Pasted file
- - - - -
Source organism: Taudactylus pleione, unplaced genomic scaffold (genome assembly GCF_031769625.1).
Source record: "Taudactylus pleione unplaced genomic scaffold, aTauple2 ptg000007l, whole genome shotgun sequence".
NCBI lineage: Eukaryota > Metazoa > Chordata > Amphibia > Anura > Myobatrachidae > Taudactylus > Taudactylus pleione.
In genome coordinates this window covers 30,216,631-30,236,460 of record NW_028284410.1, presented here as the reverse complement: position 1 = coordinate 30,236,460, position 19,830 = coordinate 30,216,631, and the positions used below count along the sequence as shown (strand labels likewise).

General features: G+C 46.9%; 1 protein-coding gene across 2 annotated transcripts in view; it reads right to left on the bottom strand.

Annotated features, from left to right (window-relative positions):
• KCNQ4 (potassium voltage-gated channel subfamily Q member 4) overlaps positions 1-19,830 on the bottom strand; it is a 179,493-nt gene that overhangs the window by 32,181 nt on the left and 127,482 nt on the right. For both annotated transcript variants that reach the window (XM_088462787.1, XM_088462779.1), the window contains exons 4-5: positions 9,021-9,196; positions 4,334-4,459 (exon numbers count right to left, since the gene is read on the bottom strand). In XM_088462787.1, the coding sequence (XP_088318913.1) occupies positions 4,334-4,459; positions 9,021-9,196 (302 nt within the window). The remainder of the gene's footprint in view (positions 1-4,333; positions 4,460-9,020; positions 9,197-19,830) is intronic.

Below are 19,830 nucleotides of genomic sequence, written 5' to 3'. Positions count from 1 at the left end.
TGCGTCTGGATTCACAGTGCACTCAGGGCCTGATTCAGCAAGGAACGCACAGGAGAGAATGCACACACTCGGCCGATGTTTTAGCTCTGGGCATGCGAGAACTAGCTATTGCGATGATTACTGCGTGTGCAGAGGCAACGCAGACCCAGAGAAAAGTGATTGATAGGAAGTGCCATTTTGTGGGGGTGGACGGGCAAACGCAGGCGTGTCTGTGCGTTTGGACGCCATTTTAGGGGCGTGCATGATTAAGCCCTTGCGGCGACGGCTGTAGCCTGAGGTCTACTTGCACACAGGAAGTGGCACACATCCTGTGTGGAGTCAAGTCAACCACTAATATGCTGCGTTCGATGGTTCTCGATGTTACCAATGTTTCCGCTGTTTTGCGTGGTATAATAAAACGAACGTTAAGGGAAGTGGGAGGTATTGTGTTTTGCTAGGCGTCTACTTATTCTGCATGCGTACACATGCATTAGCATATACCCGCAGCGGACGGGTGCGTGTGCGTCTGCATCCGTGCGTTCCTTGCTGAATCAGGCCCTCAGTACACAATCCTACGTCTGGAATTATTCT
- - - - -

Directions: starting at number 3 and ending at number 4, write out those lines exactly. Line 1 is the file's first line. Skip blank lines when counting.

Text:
NCBI lineage: Eukaryota > Metazoa > Chordata > Amphibia > Anura > Myobatrachidae > Taudactylus > Taudactylus pleione.
In genome coordinates this window covers 30,216,631-30,236,460 of record NW_028284410.1, presented here as the reverse complement: position 1 = coordinate 30,236,460, position 19,830 = coordinate 30,216,631, and the positions used below count along the sequence as shown (strand labels likewise).